Food Preparation Dos and Don'ts

on 2/15/2008 by DanFonseca | filed in: Diet and Nutrition
Food Preparation Dos and Don'ts 1. Don’t overcook your food, as it will result in a loss of vital enzymes and nutrients. Vegetables should be slightly tender, yet still retain their bright color. Steaming vegetables in purified water is the best option. Salt your food after cooking, not during cooking, since salt helps leach nutrients in the water. To retain nutrients, use the water in which you steam vegetables to make soup. Note that the dark color of the water is from minerals leached in the steaming process.

2. To guard against parasites and harmful bacteria, don’t undercook meat. At the same time, meat that is slightly on the “rare” side retains more enzymes than “well done” meat, and it’s certainly never a good idea to eat blackened or charred meat. The best way to ensure that meat contains its enzymes, juices, flavors, and nutrients best is to cook it at lower temperatures for longer periods of time preferable means of cooking include roasting and baking.

3. Eggs are best when they’re cooked lightly, as in soft boiling or poaching. A good way to cook eggs is to place them in water and let them come to a boil for only a few seconds; then remove the pan from the heat, and let the eggs stand for a few minutes until the desired consistence is reached. Look for fertile eggs from hens raised in free ranging circumstance and given unmedicated feed.

4. To preserve the nutrient content of whole grains or legumes, simmer them slowly at a low tem. Buy whole or uncut grains in health food stores, as opposed to processed commercial brands.

5. To maximize your ability to digest whole grains, beans, or legumes, soak them overnight in purified water, and then cook them in the same water.

6. Limit or refrain from eating microwaved foods. Microwaving actually changes the molecular structure of food in a way that nature did not intend.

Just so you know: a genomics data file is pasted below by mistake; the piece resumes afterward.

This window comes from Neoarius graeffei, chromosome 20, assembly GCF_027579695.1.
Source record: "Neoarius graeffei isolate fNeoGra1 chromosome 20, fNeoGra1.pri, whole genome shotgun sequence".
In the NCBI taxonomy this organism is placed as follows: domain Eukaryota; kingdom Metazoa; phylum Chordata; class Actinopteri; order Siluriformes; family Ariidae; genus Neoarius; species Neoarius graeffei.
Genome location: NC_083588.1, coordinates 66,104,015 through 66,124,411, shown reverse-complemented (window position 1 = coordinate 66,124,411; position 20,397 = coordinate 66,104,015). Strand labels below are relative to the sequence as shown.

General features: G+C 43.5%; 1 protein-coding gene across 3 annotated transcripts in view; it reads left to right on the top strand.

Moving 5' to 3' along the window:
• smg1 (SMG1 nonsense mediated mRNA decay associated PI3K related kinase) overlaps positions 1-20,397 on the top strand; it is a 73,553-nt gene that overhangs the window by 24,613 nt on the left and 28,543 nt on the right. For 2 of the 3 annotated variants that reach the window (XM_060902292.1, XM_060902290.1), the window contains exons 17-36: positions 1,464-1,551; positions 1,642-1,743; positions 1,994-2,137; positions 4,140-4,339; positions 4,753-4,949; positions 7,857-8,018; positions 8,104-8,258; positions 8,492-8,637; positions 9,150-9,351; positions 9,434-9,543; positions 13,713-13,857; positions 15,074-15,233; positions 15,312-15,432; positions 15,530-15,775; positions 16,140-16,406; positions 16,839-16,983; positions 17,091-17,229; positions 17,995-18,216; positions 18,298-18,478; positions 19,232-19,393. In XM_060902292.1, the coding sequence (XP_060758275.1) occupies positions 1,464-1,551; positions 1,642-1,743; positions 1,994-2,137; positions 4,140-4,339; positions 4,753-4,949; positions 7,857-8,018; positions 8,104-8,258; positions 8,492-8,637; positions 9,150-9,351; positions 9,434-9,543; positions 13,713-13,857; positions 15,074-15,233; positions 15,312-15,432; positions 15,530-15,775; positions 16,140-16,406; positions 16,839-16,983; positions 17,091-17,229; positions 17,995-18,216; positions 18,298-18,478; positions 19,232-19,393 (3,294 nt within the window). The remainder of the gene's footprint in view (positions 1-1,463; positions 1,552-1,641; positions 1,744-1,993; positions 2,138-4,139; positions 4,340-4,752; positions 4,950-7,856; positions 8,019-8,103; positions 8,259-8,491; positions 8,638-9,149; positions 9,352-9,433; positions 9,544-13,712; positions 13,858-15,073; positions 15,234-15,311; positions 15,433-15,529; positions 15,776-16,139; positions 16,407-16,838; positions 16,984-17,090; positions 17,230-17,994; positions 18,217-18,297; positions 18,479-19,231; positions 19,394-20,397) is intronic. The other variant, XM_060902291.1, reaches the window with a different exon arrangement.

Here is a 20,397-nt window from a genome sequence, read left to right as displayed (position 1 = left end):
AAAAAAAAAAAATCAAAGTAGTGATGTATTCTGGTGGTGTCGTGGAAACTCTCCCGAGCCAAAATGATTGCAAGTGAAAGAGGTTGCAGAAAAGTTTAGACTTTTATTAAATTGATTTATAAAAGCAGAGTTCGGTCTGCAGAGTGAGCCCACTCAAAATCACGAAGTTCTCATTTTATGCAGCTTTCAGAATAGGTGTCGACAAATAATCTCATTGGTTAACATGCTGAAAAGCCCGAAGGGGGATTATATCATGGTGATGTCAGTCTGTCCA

7. Always strive to obtain whole, fresh foods. Fragmented foods impart significantly less energy than whole foods. The same hold true for food that is not fresh. For instance, if you spent a week eating nothing but leftover, stale, frozen, canned, or microwaved food, you would feel very poorly-physically, emotionally, and mentally.

8. The ions and molecules in both raw and cooked foods react with metallic and synthetic ions in cookware. Whenever possible, choose nonreactive cookware such as porcelain enamel, or glass. Refrain from placing cooked foods into plastic containers.

Tags  cooking
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ryan ryan
March 04, 2008
7:35 PM
This is a good list. There's often a lot of confusion as to whether we should cook thoroughly or eat raw for best health gains.

Hulbs Hulbs
February 21, 2008
10:39 AM
nice info.

DanFonseca DanFonseca
February 18, 2008
3:10 PM
Weston A. Price had done a research study on over 15 different indigenous cultures around the world, and one thing he found was that they barely cooked their food if at all. Cooking is a form of processing food. That’s why I bake chicken at a low heat so the enzymes won't be destroyed like if you were to boil it or cook it at high temp. In some cases, people eat food that takes more energy to digest then it will give them, especially if you overcook your food. Your body will appreciate the food much more if you cook it less.

lilnicky1234 lilnicky1234
February 18, 2008
6:19 AM
Hey, these tips are pretty handy.. With cooking food, I heard that it's easier to digest the more you cook it. But is it still not worth losing the nutritional value?

 
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